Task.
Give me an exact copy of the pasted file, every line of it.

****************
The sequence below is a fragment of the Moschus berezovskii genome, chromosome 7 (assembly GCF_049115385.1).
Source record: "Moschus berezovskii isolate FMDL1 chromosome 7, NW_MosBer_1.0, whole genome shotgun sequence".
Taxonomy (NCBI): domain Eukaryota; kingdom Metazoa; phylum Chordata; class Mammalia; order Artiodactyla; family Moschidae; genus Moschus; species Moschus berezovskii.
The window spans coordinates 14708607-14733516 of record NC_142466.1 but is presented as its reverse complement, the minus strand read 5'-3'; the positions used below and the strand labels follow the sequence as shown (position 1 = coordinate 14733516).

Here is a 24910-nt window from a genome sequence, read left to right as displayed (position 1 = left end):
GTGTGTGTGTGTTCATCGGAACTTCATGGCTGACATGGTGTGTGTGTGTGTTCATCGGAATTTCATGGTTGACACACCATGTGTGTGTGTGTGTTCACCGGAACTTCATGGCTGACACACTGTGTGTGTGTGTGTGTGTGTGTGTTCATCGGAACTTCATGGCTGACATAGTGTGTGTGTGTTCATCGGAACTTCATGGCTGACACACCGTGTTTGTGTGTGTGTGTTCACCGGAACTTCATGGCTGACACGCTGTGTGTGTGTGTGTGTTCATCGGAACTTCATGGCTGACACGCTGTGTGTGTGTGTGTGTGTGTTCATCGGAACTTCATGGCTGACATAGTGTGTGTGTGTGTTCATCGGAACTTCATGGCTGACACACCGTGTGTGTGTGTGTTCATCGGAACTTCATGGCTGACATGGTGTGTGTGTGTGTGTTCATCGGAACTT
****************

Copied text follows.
The sequence below is a fragment of the Moschus berezovskii genome, chromosome 7 (assembly GCF_049115385.1).
Source record: "Moschus berezovskii isolate FMDL1 chromosome 7, NW_MosBer_1.0, whole genome shotgun sequence".
Taxonomy (NCBI): domain Eukaryota; kingdom Metazoa; phylum Chordata; class Mammalia; order Artiodactyla; family Moschidae; genus Moschus; species Moschus berezovskii.
The window spans coordinates 14708607-14733516 of record NC_142466.1 but is presented as its reverse complement, the minus strand read 5'-3'; the positions used below and the strand labels follow the sequence as shown (position 1 = coordinate 14733516).

Here is a 24910-nt window from a genome sequence, read left to right as displayed (position 1 = left end):
GTGTGTGTGTGTTCATCGGAACTTCATGGCTGACATGGTGTGTGTGTGTGTTCATCGGAATTTCATGGTTGACACACCATGTGTGTGTGTGTGTTCACCGGAACTTCATGGCTGACACACTGTGTGTGTGTGTGTGTGTGTGTGTTCATCGGAACTTCATGGCTGACATAGTGTGTGTGTGTTCATCGGAACTTCATGGCTGACACACCGTGTTTGTGTGTGTGTGTTCACCGGAACTTCATGGCTGACACGCTGTGTGTGTGTGTGTGTTCATCGGAACTTCATGGCTGACACGCTGTGTGTGTGTGTGTGTGTGTTCATCGGAACTTCATGGCTGACATAGTGTGTGTGTGTGTTCATCGGAACTTCATGGCTGACACACCGTGTGTGTGTGTGTTCATCGGAACTTCATGGCTGACATGGTGTGTGTGTGTGTGTTCATCGGAACTT